Thomas John was on the dock at Seabeck the afternoon of August 12, 1886 when the dreaded call of fire was heard. he later stated that if he had had a buck of water he could have put out the fire. A stiff breeze was blowing directly off the wharf where lay huge piles of lumber. The sparks from a donkey engine caught in the lumber and the blaze quickly got out of hand. A bucket brigade was formed but proved inadequate to the task. In two hours after the alarm was sounded a smouldering heap of ruins marked the spot where for years had stood the Seabeck mill. The wharves were destroyed, many of the piles being burned down to the waters edge.

Homesteading at Crosby

The mill at Seabeck was never rebuilt. The family continued to homestead at Crosby, five miles south of Seabeck. While Agatha and the four children lived at the homestead, Thomas John sought work around the county. To Agatha was left the job of raising the children and dealing with her mother-in-law (Eliza FENN of Woodbridge, England). She kep a shotgun on the mantle and would take it down when Indians would wander into the yard. It wasn't that Agatha disliked the Indians, she had a warm spot for all people. But she just didn't have enough food to feed all the Indians that followed the old trail by her house to attend Potlatches ont he canal.

By 1903, Thomas John and Agatha had had 12 children. Her doctor warned Agatha that her health had been destroyed by the hard life and the number of children she had born. Around this time, Thomas John began to spend more time at the ranch. Agatha chafed somewhat at her loss of independence writing,

...we lived in the West on an unimproved homestead and my husband had to go away to work most of the time for several years leaving me to care for the children, cattle and for many years I had full control fo the children and everything else until I considered that no one else had any right to give orders but myself and there's where the trouble lay. When we got along so as my husband could stay home for the first time in years, it was very hard ont he children and myself. I had to take myself to task and reason it out with myself that he was their father and they owed obedience and love to him. Well, we all gradually learned the lesson hard as it was.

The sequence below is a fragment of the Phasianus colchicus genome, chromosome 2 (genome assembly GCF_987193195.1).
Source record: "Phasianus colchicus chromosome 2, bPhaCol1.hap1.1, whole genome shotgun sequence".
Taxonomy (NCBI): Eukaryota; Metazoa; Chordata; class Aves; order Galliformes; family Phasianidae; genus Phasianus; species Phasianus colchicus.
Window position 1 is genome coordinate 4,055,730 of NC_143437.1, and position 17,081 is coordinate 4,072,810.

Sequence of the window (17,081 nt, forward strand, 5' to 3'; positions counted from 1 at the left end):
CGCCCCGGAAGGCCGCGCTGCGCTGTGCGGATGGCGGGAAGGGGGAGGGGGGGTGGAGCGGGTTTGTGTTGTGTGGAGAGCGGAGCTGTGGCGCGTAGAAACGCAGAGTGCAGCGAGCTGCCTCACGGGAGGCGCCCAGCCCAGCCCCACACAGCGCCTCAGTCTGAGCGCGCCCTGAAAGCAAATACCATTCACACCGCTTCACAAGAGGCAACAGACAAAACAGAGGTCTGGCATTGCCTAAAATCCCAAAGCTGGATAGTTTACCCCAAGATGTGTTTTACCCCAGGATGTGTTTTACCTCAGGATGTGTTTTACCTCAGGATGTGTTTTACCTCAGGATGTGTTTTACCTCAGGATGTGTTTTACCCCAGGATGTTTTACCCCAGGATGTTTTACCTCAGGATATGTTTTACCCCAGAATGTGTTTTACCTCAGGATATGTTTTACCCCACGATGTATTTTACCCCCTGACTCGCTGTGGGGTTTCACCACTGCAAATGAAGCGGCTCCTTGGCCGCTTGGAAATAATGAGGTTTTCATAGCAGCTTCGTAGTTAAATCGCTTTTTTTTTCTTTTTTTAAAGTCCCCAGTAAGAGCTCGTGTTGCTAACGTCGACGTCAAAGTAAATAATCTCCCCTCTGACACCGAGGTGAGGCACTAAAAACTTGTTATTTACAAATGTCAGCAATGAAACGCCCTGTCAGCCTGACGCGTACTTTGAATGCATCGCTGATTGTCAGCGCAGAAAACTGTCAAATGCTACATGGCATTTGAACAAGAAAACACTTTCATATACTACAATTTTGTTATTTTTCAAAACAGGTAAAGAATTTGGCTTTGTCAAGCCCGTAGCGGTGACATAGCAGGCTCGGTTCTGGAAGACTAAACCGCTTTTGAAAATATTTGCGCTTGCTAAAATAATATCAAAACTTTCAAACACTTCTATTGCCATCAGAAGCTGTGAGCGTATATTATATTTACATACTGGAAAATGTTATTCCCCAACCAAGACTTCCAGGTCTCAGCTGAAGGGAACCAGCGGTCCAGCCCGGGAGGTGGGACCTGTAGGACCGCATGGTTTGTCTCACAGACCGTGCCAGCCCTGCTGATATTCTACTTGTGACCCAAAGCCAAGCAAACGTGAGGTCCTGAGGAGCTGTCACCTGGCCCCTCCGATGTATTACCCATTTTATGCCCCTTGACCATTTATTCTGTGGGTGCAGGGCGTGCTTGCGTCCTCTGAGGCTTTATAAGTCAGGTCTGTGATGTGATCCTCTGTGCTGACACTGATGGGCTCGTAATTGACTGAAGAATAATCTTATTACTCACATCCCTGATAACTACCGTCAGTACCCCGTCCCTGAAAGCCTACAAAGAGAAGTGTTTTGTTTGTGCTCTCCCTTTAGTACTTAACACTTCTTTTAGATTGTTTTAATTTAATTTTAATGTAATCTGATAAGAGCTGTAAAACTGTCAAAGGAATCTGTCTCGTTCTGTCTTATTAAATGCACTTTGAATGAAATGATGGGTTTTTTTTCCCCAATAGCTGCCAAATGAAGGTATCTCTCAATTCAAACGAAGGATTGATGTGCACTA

Tragedy struck the LEWIS family in 1905 and again in 1906. In 1905, Nettie, the second eldest child died just before her 21st birthday leaving her three children motehrless. In March of 1906, the home that had held so much joy for the family burned to the ground with all the family possessions.

With the insurance money from the house, Thomas John purchased equipment for a sawmill. Thomas John and his sons built the sawmill on the homestead to provide a living for the family. Later, a machine shop and water power shingle mill were added. The land that was unsuitable for vegetables sure grew trees! The sawmill was operated until 1949.

A new house was built - bigger than before and was filled with childrens laughter. Agatha loved children and had a special place for motherless ones (perhaps because her own mother died young). She raised her brothers two sons, Frnacis and Alex. After Nettie died, she raised Netties' children: Monty, Myrtle and Fay. And she was foster mother to dozens of children. Agatha was both a nurse and doctor. People would come from miles around for her to sew up cuts and set broken bones.


Agatha OLANIE (age 54 years) and daughter Flo in 1916

Thomas John contributed to the community in many ways. The wooden bridges placed on roads in Kitsap County were built by him (the timbers being sawn at his sawmill from lumber from the homestead). Later he contracted for a built the school houses for Seabeck, Holly, and Crosby. A Crosby community club and grange was incorporated in 1911 and Thomas John was an early leader of this club. The center of the community, the Community Club hosted monthly dances at which all the Lewis children were present. The grange continued to operate until 1922 when it was disbanded.

During World War I, Thomas John and Agatha were forced to move to Bremerton so that the two youngest daughters could continue their schooling and so that Agatha could be nearer to medical facilities. In 1919, after an illness of two years, Agatha died after a gallstone operation. She had literally worn herself out from bearing children and homesteading. She was 57 years old.

The full story of Thomas John and Agatha: Kitsap County Pioneers is available through the Kitsap County Historical Society, Silverdale, Washington, USA.